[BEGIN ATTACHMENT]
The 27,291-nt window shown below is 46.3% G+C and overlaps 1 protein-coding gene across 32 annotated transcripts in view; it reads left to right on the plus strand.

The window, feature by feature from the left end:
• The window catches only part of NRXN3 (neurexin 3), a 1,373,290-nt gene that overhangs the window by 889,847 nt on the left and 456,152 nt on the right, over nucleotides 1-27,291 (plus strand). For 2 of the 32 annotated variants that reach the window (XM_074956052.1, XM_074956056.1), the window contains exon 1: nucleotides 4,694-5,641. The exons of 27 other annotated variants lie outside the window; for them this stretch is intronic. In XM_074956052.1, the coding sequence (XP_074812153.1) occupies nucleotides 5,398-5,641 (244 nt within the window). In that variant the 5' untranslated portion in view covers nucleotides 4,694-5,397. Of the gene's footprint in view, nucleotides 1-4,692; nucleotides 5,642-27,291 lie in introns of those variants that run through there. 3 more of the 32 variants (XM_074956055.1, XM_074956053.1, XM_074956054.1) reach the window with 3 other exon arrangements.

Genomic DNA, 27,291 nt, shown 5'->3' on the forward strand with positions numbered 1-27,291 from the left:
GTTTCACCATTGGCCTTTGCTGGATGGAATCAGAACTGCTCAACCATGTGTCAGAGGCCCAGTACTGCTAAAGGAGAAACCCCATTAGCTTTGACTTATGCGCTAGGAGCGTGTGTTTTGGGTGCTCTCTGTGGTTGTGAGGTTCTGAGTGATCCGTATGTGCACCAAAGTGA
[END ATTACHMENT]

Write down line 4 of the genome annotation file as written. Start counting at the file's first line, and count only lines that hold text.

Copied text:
Genomic DNA, 27,291 nt, shown 5'->3' on the forward strand with positions numbered 1-27,291 from the left: